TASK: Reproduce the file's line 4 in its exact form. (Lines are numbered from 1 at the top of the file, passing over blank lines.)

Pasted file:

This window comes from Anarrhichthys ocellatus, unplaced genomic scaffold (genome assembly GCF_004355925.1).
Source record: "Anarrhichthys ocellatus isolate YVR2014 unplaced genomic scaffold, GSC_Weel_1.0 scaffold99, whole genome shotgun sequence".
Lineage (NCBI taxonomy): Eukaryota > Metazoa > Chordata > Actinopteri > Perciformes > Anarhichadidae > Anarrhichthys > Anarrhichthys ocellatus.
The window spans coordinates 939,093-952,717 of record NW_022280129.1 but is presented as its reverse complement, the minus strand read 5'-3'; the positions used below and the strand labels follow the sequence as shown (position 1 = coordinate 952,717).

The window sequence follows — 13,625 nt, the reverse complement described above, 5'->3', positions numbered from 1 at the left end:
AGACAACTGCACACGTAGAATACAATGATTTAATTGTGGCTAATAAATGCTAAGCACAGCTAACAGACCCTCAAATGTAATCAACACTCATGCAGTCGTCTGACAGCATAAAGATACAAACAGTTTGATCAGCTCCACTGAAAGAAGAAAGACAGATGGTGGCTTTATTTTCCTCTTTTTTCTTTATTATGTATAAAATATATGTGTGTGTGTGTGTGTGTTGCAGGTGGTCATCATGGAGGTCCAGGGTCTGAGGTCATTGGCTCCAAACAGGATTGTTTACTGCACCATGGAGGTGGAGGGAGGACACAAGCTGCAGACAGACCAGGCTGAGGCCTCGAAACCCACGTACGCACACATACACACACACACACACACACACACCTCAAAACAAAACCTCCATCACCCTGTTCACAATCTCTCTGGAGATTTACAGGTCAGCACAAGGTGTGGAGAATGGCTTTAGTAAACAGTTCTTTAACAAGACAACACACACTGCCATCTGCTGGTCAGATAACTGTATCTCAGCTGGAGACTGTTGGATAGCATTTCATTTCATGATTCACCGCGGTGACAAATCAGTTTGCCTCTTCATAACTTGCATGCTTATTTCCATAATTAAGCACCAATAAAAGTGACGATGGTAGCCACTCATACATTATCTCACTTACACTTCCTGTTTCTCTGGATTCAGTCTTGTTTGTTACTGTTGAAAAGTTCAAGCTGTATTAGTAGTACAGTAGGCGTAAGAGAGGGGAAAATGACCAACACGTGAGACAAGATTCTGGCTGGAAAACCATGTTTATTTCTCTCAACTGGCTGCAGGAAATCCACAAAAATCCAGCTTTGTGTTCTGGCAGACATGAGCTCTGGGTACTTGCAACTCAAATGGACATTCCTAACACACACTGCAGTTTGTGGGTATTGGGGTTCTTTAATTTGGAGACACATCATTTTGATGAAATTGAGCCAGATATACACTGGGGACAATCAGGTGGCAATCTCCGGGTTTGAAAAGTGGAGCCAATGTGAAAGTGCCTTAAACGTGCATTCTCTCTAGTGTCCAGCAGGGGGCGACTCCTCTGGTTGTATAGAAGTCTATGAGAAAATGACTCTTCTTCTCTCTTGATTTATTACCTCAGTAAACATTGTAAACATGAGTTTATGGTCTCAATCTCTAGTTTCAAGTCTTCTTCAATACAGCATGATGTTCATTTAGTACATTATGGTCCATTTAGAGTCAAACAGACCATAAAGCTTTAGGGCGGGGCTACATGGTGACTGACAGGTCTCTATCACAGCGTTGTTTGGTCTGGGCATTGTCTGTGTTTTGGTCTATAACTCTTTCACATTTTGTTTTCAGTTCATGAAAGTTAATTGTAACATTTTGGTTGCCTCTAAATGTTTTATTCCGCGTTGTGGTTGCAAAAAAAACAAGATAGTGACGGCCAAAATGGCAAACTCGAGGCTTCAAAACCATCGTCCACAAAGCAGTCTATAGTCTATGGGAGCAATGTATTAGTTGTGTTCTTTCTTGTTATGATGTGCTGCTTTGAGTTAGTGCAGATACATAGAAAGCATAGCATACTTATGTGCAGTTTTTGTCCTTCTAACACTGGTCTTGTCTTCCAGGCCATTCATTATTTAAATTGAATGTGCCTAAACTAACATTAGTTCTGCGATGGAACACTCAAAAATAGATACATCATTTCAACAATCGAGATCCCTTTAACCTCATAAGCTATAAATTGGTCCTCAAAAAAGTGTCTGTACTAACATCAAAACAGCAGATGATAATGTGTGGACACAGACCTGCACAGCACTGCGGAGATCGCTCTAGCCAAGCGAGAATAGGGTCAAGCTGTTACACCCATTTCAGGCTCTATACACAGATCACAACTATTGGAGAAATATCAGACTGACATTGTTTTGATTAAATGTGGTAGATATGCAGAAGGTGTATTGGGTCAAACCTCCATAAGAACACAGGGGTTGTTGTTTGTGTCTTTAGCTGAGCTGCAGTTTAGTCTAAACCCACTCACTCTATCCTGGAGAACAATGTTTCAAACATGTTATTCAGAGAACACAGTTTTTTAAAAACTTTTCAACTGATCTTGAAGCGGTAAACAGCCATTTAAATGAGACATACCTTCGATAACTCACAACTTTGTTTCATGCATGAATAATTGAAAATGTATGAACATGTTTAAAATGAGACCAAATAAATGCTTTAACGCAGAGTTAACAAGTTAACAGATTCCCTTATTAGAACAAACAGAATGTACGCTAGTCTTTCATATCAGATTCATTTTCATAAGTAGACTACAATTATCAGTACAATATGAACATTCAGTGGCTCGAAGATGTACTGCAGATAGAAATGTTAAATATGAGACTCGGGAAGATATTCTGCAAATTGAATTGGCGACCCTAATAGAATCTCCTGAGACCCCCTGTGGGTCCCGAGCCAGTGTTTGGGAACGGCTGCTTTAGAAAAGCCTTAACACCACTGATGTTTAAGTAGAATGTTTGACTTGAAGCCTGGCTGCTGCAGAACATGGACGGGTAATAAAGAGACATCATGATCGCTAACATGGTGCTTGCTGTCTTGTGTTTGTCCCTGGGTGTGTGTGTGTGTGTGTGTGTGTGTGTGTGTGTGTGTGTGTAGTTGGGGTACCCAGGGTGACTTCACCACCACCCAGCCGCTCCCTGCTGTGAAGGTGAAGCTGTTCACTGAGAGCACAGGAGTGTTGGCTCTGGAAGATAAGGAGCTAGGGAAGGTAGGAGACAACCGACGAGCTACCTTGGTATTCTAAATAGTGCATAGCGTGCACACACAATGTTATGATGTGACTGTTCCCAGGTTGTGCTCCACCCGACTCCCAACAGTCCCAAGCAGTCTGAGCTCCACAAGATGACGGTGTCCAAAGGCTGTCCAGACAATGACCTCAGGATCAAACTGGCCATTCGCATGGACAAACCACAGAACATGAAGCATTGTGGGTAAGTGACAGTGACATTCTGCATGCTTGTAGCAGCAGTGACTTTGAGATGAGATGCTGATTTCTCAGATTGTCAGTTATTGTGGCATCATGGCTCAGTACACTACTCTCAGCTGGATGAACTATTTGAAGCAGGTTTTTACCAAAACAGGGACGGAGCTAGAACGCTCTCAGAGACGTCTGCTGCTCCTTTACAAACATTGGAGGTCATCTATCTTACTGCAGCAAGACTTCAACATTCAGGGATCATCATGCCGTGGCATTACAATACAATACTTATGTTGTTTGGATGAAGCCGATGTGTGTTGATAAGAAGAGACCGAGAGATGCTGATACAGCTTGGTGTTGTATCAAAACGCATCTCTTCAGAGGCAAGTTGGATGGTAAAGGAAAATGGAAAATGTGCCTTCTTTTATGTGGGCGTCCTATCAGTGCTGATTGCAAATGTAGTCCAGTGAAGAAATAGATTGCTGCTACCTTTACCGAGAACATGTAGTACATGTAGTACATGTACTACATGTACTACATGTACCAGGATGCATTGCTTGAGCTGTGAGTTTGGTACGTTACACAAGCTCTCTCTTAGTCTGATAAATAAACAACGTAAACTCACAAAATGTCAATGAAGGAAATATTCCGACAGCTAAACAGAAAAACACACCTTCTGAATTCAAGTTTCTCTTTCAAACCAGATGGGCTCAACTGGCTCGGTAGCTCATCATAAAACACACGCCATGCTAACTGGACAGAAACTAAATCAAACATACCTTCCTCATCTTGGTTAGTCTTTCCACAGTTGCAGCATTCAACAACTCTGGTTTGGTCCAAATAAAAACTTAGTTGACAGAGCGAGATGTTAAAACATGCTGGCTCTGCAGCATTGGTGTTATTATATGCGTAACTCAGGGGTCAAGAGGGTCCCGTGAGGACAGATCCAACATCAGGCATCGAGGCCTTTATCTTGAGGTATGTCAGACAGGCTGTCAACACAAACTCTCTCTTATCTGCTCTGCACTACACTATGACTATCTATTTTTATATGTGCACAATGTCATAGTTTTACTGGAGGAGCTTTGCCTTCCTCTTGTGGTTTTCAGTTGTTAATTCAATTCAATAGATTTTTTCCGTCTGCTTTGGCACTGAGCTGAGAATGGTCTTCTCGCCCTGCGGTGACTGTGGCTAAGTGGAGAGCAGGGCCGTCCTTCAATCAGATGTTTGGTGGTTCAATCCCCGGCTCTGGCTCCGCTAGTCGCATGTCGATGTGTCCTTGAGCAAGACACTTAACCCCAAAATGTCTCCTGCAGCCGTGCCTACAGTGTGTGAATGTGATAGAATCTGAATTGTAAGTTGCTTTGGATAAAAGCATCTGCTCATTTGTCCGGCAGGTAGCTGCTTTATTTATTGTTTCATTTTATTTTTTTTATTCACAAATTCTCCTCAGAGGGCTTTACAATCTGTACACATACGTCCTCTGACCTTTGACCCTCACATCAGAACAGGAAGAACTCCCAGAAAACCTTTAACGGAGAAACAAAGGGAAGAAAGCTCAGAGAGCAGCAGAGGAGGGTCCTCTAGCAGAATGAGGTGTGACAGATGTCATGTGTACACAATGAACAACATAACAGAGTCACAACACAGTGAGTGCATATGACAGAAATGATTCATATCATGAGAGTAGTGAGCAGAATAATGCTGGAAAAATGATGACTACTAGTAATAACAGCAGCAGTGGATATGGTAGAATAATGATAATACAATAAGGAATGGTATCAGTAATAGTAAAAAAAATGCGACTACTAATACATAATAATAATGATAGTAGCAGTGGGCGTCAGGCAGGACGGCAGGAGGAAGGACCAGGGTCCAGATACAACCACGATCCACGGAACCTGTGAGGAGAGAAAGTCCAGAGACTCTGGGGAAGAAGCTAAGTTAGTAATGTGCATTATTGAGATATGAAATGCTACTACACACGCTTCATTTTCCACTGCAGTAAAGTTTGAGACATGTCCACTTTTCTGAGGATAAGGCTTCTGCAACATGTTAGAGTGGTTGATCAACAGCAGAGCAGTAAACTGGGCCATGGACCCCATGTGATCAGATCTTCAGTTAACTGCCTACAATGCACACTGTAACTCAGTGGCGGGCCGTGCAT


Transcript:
The window spans coordinates 939,093-952,717 of record NW_022280129.1 but is presented as its reverse complement, the minus strand read 5'-3'; the positions used below and the strand labels follow the sequence as shown (position 1 = coordinate 952,717).